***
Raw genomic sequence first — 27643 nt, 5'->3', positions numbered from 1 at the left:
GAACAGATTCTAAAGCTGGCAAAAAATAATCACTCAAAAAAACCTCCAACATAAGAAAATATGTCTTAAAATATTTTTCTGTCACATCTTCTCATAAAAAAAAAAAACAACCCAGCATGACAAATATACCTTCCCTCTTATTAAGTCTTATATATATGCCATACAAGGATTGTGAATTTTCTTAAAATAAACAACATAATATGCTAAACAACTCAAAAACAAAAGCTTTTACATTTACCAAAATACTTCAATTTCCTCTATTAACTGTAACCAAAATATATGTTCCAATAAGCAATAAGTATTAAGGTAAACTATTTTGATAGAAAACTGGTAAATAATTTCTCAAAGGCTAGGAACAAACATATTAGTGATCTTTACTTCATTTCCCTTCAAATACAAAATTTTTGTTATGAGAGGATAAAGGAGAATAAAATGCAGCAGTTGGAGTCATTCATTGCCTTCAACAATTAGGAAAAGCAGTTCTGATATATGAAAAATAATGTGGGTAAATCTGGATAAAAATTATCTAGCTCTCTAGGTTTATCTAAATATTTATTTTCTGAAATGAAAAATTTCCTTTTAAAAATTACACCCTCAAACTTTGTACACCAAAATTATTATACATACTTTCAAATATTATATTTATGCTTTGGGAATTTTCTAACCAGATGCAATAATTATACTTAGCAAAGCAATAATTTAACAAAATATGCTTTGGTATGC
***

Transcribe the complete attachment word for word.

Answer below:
Raw genomic sequence first — 27643 nt, 5'->3', positions numbered from 1 at the left:
GAACAGATTCTAAAGCTGGCAAAAAATAATCACTCAAAAAAACCTCCAACATAAGAAAATATGTCTTAAAATATTTTTCTGTCACATCTTCTCATAAAAAAAAAAAACAACCCAGCATGACAAATATACCTTCCCTCTTATTAAGTCTTATATATATGCCATACAAGGATTGTGAATTTTCTTAAAATAAACAACATAATATGCTAAACAACTCAAAAACAAAAGCTTTTACATTTACCAAAATACTTCAATTTCCTCTATTAACTGTAACCAAAATATATGTTCCAATAAGCAATAAGTATTAAGGTAAACTATTTTGATAGAAAACTGGTAAATAATTTCTCAAAGGCTAGGAACAAACATATTAGTGATCTTTACTTCATTTCCCTTCAAATACAAAATTTTTGTTATGAGAGGATAAAGGAGAATAAAATGCAGCAGTTGGAGTCATTCATTGCCTTCAACAATTAGGAAAAGCAGTTCTGATATATGAAAAATAATGTGGGTAAATCTGGATAAAAATTATCTAGCTCTCTAGGTTTATCTAAATATTTATTTTCTGAAATGAAAAATTTCCTTTTAAAAATTACACCCTCAAACTTTGTACACCAAAATTATTATACATACTTTCAAATATTATATTTATGCTTTGGGAATTTTCTAACCAGATGCAATAATTATACTTAGCAAAGCAATAATTTAACAAAATATGCTTTGGTATGC